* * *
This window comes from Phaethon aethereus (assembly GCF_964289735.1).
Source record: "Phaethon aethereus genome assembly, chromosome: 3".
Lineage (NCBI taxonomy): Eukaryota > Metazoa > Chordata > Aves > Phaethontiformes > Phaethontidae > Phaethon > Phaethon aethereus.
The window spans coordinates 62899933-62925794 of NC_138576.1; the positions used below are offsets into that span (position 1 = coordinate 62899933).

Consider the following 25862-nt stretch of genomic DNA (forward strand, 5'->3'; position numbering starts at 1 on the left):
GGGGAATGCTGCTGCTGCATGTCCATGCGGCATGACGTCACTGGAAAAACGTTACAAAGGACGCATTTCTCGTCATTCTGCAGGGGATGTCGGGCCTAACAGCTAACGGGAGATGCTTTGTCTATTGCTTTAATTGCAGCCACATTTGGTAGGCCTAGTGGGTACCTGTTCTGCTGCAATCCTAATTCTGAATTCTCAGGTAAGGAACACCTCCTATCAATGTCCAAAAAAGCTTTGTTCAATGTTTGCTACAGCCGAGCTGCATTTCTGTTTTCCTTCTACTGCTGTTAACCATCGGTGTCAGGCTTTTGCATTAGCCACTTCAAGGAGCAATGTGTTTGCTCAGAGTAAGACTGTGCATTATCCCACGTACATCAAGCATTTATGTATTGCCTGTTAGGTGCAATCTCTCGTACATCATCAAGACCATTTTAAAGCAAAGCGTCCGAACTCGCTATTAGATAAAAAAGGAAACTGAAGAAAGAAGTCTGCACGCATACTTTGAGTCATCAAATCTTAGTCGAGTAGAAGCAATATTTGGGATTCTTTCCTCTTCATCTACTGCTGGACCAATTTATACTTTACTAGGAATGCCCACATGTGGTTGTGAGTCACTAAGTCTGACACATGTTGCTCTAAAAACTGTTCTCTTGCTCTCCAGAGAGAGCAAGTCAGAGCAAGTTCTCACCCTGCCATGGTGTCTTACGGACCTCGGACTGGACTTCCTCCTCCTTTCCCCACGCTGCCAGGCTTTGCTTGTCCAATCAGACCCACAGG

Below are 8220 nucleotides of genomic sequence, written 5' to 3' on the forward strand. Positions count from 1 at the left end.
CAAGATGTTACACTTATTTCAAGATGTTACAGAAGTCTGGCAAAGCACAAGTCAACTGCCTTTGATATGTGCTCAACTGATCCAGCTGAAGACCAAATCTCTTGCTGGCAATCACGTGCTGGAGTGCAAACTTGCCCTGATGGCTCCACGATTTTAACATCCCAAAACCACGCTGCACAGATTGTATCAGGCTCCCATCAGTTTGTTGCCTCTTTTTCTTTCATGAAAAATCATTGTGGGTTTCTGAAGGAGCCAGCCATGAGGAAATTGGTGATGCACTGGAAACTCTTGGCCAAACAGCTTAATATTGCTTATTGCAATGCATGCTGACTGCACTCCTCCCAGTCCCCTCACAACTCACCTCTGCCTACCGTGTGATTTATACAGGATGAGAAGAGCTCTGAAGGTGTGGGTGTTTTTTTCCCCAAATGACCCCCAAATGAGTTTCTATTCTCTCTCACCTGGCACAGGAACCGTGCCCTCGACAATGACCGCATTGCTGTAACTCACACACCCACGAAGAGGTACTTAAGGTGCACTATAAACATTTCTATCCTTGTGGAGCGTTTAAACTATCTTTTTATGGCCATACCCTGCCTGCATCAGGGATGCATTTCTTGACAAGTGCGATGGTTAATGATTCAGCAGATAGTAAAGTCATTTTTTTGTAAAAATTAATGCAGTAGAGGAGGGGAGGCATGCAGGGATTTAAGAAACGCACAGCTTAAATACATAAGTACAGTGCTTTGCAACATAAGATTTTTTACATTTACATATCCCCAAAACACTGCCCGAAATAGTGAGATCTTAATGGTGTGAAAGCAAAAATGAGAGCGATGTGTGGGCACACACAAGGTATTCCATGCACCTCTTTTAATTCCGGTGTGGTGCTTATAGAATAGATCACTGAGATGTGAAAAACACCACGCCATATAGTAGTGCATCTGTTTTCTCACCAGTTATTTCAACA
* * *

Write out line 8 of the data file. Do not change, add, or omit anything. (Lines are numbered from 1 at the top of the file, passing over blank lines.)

CAAGATGTTACACTTATTTCAAGATGTTACAGAAGTCTGGCAAAGCACAAGTCAACTGCCTTTGATATGTGCTCAACTGATCCAGCTGAAGACCAAATCTCTTGCTGGCAATCACGTGCTGGAGTGCAAACTTGCCCTGATGGCTCCACGATTTTAACATCCCAAAACCACGCTGCACAGATTGTATCAGGCTCCCATCAGTTTGTTGCCTCTTTTTCTTTCATGAAAAATCATTGTGGGTTTCTGAAGGAGCCAGCCATGAGGAAATTGGTGATGCACTGGAAACTCTTGGCCAAACAGCTTAATATTGCTTATTGCAATGCATGCTGACTGCACTCCTCCCAGTCCCCTCACAACTCACCTCTGCCTACCGTGTGATTTATACAGGATGAGAAGAGCTCTGAAGGTGTGGGTGTTTTTTTCCCCAAATGACCCCCAAATGAGTTTCTATTCTCTCTCACCTGGCACAGGAACCGTGCCCTCGACAATGACCGCATTGCTGTAACTCACACACCCACGAAGAGGTACTTAAGGTGCACTATAAACATTTCTATCCTTGTGGAGCGTTTAAACTATCTTTTTATGGCCATACCCTGCCTGCATCAGGGATGCATTTCTTGACAAGTGCGATGGTTAATGATTCAGCAGATAGTAAAGTCATTTTTTTGTAAAAATTAATGCAGTAGAGGAGGGGAGGCATGCAGGGATTTAAGAAACGCACAGCTTAAATACATAAGTACAGTGCTTTGCAACATAAGATTTTTTACATTTACATATCCCCAAAACACTGCCCGAAATAGTGAGATCTTAATGGTGTGAAAGCAAAAATGAGAGCGATGTGTGGGCACACACAAGGTATTCCATGCACCTCTTTTAATTCCGGTGTGGTGCTTATAGAATAGATCACTGAGATGTGAAAAACACCACGCCATATAGTAGTGCATCTGTTTTCTCACCAGTTATTTCAACA